Like if they don’t respond appropriately, and you want a complaint now. Who is it that you complain? Are you complaining against the airport or the airline? Because you’re caught in this crevice, between the two of who takes responsibility and then. Which is the right agency? And how do you complain? Like, there’s no online form that makes it so simple and it’s not so simple? And it’s not just that, right that one thing? So if you travel your luggage is lost, you have this isolated incident. A luggage loss and hopefully. It’s a one-time thing and they find it right, and you’re good to go. It doesn’t affect your life.

But for example, if you lose your wheelchair. You can’t move if you need a wheelchair and this is a regular occurrence. And so then it’s like, okay, where do you do it? So now there’s implemented things for the wheelchair. But for hearing access, there is no access, so every time you go someplace if there’s a problem, how do you complain? Who do you complain to? How do you get their attention? So for example, I’ve had an issue with the Smithsonian. That’s gone on now for 15 years, that’s crazy right? Now, this is our nation’s jewel of a museum, best be great. All right.

But you would consider the nation’s museum. They don’t have effective hearing access and they don’t seem to care. And if you find out there’s two agencies. If you complain, it turns out, they don’t have oversight and you’re like. What do you mean, you don’t have oversight? No, it turns out the department of justice is not, they are a quasi federal institution. So you need to complain to the only oversight. Over the Smithsonian is the Appropriations Committee in Congress. So now I have to go to Congress to the Appropriations Committee.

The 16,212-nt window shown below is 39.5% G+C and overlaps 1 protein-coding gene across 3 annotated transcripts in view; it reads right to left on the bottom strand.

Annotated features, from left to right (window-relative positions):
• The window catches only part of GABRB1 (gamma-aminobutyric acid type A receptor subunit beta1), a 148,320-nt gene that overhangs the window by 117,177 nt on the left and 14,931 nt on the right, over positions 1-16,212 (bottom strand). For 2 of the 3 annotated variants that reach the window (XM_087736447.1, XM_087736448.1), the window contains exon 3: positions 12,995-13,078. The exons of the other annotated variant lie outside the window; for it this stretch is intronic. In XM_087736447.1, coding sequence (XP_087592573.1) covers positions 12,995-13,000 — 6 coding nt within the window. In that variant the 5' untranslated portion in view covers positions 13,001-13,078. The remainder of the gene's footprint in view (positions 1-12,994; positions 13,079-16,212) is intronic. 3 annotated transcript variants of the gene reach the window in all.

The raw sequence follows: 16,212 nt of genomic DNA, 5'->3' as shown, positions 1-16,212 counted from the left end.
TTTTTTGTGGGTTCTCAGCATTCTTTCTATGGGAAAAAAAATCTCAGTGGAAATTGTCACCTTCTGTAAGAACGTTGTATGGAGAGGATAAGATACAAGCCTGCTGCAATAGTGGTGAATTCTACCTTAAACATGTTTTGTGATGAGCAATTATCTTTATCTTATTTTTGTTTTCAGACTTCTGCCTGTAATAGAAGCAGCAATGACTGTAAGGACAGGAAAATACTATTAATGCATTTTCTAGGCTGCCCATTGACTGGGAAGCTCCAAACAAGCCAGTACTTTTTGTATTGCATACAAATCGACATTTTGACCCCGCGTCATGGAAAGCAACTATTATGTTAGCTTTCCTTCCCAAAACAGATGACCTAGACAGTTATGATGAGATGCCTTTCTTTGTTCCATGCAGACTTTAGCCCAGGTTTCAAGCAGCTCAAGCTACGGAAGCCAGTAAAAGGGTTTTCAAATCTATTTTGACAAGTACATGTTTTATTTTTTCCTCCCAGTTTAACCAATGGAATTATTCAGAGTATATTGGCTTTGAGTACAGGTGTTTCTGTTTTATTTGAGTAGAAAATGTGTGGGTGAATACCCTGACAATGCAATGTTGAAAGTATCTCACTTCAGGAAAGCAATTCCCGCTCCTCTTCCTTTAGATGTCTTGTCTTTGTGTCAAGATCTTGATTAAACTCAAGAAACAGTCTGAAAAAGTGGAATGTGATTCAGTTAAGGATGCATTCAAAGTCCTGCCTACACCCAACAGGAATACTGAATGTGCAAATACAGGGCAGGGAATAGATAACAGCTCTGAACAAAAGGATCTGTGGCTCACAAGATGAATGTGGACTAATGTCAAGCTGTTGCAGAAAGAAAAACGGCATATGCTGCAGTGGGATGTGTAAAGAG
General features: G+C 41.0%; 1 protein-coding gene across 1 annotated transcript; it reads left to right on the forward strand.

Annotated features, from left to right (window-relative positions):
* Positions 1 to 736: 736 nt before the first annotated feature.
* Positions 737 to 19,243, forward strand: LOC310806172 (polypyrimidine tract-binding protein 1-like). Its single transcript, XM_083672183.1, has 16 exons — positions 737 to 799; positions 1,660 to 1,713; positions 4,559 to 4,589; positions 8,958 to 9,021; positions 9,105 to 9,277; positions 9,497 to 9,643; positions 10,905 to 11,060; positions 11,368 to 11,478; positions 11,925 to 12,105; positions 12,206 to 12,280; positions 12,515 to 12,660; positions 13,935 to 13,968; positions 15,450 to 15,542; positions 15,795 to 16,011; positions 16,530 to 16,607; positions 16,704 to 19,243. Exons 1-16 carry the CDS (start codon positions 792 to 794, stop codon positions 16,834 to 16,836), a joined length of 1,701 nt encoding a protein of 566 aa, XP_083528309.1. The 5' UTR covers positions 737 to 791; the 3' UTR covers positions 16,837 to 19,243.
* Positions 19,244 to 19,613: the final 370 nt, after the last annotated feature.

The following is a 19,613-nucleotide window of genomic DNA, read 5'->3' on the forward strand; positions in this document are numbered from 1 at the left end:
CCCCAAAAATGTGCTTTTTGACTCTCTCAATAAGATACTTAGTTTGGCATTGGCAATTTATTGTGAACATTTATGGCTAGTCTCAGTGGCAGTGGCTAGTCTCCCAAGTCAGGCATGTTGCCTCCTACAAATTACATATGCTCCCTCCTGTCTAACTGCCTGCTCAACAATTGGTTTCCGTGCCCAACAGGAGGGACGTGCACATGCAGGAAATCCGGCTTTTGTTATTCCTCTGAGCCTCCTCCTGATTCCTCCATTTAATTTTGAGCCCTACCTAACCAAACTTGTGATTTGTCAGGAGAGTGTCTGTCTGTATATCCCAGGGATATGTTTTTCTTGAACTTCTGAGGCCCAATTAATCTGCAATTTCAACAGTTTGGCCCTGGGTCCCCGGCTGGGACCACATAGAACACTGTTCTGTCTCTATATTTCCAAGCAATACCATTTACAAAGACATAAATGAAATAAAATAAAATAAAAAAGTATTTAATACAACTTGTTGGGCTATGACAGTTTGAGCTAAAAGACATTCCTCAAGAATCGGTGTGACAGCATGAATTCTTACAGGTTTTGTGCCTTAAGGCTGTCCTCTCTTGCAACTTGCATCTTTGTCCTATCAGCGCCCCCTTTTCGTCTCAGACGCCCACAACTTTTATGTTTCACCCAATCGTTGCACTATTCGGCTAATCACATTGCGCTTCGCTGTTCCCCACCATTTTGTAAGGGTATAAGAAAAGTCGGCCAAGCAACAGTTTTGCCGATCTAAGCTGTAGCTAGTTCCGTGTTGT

Now, I found this out after 12 years of complaining no crazy. I finally filed the Department of Justice complaint, I wrote an article about it for HuffPost. Now I have to go to the Appropriations Committee. Don’t do that when there’s a transition, because I need a more amenable Appropriations Committee. And so you got to wait, now imagine if you’re a child, who’s going on a school trip. Like my daughter, her school trip was nine years ago and it wasn’t fixed in time. It will be one day, that’s crazy.

Pamela Bardhi
I cannot, I can’t believe it. That’s just so insane to me and then, to wait 12 years for an answer to be like. And another thing though, as you were speaking. I’m thinking about it and I’m like, Well. You know, it’s one thing to create something right to have these agencies. But like you really need to enforce, right? Because otherwise, who’s really going to comply? Right? Like you were saying. Somebody should be held accountable for these types of situations? Because it’s not right, right?